Posts Tagged ‘poor’

 George Grosz, "Bürgerliche Welt/ World of the Bourgeoisie" (1922)

George Grosz, “Bürgerliche Welt/ World of the Bourgeoisie” (1922)

Back in 2011, I suggested we move from focusing on the pathologies of the poor to those of the rich. And that’s exactly what psychologists seem now to be doing. We’ve seen studies of “social class as culture,” “sharing the marbles,” and much more.*

The latest is Rael J. Dawtry, Robbie M. Sutton, and Chris G. Sibley on “social sampling—that is, the idea that wealthier people may be less supportive of redistribution than poorer people because they infer society is wealthier than it actually is because they are surrounded by other wealthy people. And that’s exactly what the authors found:

wealthier (relative to poorer) Americans reported moving in wealthier social circles and extrapolated from them when estimating wealth levels across America as a whole. . . In turn, these estimates were associated with the perceived fairness of wealth distribution in America and with opposition to redistribution, a finding that is consistent with theory on normative-justice judgments.

These results suggest that the rich and poor do not simply have different views about how wealth should be distributed across society; rather, they subjectively experience living in societies that have subtle—but important—differences. Thus, in the relatively affluent America inhabited by wealthier Americans, there is less need to distribute wealth more equally.

Dawtry, Sutton, and Sibley are certainly on to something: we often arrive at social judgments based on anecdotal evidence—things we have either heard or seen—and many of our anecdotes are produced or disseminated within our particular social circles. Those circles are our “sample.”

But that’s not enough. Because we also have other knowledges of the world around us—knowledges that come from the news, novels, music, religious sermons, political speeches, and so on. We’re not just limited to what is said and repeated within our narrow social circles.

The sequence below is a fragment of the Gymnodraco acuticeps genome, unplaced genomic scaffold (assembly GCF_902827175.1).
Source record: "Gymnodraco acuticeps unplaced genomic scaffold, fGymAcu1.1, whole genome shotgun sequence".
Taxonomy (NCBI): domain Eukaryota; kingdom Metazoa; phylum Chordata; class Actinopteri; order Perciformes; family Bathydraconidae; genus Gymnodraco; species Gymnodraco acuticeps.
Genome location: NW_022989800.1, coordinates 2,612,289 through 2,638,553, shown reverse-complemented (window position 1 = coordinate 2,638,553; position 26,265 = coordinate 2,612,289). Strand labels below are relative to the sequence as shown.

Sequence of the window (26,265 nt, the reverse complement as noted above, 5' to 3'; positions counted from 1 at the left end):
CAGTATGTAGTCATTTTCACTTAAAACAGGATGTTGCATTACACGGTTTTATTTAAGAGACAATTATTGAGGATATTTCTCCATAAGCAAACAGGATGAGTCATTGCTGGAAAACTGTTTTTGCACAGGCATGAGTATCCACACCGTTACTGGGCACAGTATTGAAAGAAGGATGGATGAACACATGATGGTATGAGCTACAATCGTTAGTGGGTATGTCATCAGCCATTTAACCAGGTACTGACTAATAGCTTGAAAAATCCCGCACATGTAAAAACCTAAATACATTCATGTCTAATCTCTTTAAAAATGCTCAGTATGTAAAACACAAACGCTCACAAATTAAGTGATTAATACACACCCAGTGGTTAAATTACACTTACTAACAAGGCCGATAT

So, sure, wealthy people might think the rest of society looks like the worlds in which they live and work. But they also know, through other means, that it isn’t really like that. There are many more people earning far lower incomes than they might come across on a daily basis. Grotesque inequalities exist and they’re getting more and more extreme.

If the rich don’t know about those inequalities, given the other knowledges that are widely available, then they are engaged in practices of willful ignorance.

And that’s another pathology we need to take into account.

*Readers will note I find myself always turning to George Grosz to illustrate my discussions of these studies. There must be some other artists I can use. Any suggestions?


Until recently, we were certain what would happen with an increase in the minimum wage—and that would be the reason to oppose any and all such attempts. Now, it’s a guessing game—and that uncertainty about its possible effects has become reason enough to oppose increasing the minimum wage.

What the hell is going on?


First, the certainty: neoclassical economists confidently asserted that the minimum wage caused unemployment (because it meant, at a wage above the equilibrium wage, the quantity supplied of labor would be created than the quantity demanded). Therefore, any increase in the minimum wage would cause more unemployment and, despite the best intentions of people who wanted to raise the minimum wage, it would actually hurt the poor, since many would lose their jobs.

But, of course, theoretically, the neoclassical labor-market model was missing all kinds of other effects, from wage efficiencies (e.g., higher wages might reduce labor turnover and increase productivity) to market spillovers (e.g., higher wages might lead to more spending, which would in turn increase the demand for labor). If you take those into account, the effects of increasing the minimum wage became more uncertain: it might or might not lead to some workers losing their jobs but those same workers might get jobs elsewhere as economic activity picked up precisely because workers who kept their jobs might be more productive and spend more of their higher earnings.